EVM Puzzle 3 solution
This is Part 3 of the “Let’s play EVM Puzzles” series, where I will explain how to solve each puzzle challenge.
EVM Puzzles is a project developed by Franco Victorio (@fvictorio_nan) that a perfect fit if you are in the process of learning how the Ethereum EVM works and you want to apply some of the knowledge you have just acquired.
EVM Puzzle 3
00 36 CALLDATASIZE 01 56 JUMP 02 FD REVERT 03 FD REVERT 04 5B JUMPDEST 05 00 STOP
The problem is similar to the [[Puzzle 1]] and [[Puzzle 2]] challenges where we need to find a way to have in the EVM Stack the correct value when the
JUMP opcode is executed. We need to have into the stack the value
4 in order to land in a valid
In this puzzle we have only one opcode before the
- CALLDATASIZE push the byte size of the calldata
To solve this challenge it's important to understand what the
From Chapter 13 - The Ethereum Virtual Machine
The call data region is the data that is sent with a transaction. In the case of contract creation, it would be the constructor code. This region is immutable and can be read with the instructions CALLDATALOAD, CALLDATASIZE, and CALLDATACOPY.
Instead from OpenZeppelin blog post "Deconstructing a Solidity Contract — Part III: The Function Selector" the
calldata is explained like:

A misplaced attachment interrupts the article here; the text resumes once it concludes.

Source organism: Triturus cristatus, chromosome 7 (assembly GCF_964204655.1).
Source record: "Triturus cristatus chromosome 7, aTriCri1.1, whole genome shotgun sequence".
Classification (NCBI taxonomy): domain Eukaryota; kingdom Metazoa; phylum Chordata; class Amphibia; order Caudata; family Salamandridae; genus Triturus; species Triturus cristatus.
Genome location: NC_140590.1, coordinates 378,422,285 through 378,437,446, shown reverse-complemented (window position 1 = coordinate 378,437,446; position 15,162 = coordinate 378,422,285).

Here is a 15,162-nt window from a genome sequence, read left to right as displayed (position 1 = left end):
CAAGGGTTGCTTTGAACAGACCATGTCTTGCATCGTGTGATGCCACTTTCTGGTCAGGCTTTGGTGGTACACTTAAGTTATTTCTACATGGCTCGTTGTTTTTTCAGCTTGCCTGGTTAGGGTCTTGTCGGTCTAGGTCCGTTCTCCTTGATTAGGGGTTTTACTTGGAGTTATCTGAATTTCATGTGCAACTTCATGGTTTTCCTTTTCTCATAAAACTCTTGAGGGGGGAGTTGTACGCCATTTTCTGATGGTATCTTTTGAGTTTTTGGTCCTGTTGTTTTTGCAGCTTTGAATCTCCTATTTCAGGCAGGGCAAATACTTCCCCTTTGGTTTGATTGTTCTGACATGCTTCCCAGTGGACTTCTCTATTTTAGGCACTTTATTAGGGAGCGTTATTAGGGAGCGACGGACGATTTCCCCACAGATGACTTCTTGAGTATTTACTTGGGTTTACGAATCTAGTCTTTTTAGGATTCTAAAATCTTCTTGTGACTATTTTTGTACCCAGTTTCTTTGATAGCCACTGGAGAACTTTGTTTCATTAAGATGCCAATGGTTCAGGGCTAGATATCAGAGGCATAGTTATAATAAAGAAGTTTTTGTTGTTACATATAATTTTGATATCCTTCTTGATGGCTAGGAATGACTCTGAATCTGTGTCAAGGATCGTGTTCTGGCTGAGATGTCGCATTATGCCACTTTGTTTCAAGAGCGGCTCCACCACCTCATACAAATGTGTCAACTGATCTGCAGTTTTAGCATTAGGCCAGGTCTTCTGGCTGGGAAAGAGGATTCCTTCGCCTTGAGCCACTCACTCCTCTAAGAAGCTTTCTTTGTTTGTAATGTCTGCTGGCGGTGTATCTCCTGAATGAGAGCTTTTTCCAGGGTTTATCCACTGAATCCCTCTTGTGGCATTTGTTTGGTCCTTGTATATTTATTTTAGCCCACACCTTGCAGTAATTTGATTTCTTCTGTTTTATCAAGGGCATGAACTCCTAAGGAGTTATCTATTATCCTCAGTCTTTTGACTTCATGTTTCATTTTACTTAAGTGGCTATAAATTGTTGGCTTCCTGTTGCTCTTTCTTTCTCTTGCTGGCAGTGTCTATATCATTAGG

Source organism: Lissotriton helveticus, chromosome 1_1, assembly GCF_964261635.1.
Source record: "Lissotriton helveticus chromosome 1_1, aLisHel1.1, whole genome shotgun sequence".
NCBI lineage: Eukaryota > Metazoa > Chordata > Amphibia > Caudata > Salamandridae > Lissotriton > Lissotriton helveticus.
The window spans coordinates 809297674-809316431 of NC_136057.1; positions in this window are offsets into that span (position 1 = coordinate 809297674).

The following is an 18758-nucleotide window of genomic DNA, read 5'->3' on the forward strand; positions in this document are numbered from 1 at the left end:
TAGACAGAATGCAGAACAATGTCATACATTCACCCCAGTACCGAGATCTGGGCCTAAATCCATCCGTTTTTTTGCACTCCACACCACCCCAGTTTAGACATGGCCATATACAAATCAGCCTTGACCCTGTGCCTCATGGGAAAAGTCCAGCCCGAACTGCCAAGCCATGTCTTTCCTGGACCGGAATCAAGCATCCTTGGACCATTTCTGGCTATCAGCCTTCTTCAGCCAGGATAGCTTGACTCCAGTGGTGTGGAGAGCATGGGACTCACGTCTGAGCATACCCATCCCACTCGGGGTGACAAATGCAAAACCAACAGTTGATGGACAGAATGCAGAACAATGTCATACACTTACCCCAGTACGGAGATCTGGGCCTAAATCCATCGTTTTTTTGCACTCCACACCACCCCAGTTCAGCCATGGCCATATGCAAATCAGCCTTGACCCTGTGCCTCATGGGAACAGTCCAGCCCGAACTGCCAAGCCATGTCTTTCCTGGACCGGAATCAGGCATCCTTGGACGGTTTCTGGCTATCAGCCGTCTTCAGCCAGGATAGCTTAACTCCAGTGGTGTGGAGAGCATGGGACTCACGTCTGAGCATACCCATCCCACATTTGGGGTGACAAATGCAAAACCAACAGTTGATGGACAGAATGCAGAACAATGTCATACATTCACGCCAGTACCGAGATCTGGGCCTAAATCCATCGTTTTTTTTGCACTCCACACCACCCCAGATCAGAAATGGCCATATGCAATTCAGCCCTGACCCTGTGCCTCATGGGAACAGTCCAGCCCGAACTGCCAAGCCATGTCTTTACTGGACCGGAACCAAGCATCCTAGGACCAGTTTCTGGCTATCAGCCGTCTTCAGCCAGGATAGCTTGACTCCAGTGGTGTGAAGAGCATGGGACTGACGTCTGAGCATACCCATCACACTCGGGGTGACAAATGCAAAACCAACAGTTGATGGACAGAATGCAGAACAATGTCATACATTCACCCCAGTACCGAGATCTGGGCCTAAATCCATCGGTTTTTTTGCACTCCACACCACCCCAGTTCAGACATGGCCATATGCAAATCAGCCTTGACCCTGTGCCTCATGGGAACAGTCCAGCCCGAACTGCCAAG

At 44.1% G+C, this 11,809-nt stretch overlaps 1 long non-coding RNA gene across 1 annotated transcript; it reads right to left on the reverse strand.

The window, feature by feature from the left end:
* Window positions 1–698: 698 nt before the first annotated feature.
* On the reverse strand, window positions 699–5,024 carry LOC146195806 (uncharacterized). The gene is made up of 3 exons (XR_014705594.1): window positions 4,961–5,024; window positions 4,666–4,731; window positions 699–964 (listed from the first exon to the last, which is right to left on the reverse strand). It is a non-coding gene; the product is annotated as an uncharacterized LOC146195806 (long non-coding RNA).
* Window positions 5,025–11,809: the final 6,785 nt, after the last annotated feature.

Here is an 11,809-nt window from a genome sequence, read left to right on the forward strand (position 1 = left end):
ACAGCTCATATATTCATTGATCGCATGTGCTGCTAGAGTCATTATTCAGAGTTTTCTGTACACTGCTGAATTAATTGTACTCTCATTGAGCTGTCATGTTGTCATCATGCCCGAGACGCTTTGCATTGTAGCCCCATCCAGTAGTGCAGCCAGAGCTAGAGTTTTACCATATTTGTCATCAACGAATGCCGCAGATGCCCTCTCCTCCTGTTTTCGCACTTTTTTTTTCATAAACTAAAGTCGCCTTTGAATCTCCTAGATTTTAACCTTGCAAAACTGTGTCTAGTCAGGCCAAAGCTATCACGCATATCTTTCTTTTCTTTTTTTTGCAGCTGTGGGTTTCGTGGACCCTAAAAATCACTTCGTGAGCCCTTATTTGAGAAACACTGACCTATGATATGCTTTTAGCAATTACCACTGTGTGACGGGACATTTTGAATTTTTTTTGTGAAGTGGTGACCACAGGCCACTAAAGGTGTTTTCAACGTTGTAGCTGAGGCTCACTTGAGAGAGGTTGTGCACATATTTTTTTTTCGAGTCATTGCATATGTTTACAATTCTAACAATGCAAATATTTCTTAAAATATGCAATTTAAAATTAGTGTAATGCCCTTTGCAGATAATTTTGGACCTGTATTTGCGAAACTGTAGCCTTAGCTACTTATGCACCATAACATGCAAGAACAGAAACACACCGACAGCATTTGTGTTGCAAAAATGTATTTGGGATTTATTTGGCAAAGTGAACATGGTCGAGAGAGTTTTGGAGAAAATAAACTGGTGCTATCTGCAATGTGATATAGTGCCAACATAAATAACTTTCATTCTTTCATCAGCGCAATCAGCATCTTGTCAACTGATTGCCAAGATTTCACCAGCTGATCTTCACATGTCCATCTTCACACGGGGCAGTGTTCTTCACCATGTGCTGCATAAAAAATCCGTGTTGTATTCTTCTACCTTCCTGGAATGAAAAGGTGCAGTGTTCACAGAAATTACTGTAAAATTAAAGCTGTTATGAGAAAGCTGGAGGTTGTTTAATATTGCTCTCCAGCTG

As explained in Solidity’s documentation ABI specification, the calldata is an encoded chunk of hexadecimal numbers that contains information about what function of the contract we want to call, and it’s arguments or data. Simply put, it consists of a “function id”, which is generated by hashing the function’s signature (truncated to the first leading four bytes) followed by the packed arguments data.
If for example we want to interact with a Contract to withdraw
10 WETH we would call the contract's function that have this signature:
withdraw(uint256). The calldata value for that call would be
0x2e1a7d4d0000000000000000000000000000000000000000000000008ac7230489e80000 which the 4 first bytes represents the function signature, the other 32 would represent the uint256 parameter value passed to it.
Just try to print this in your Solidity contract to reproduce it:
abi.encodeWithSignature("withdraw(uint256)", 10 ether);
The solution in this challenge is pretty easy, we just need to pass 4 bytes input value in order to make the
JUMP op to jump to the
For example we could pass the 4 bytes that represent the signature of the function we have used in the example above. In this case we would pass
0x2e1a7d4d to solve the challenge.
Here's the link to the solution of Puzzle 3 on EVM Codes website to simulate it.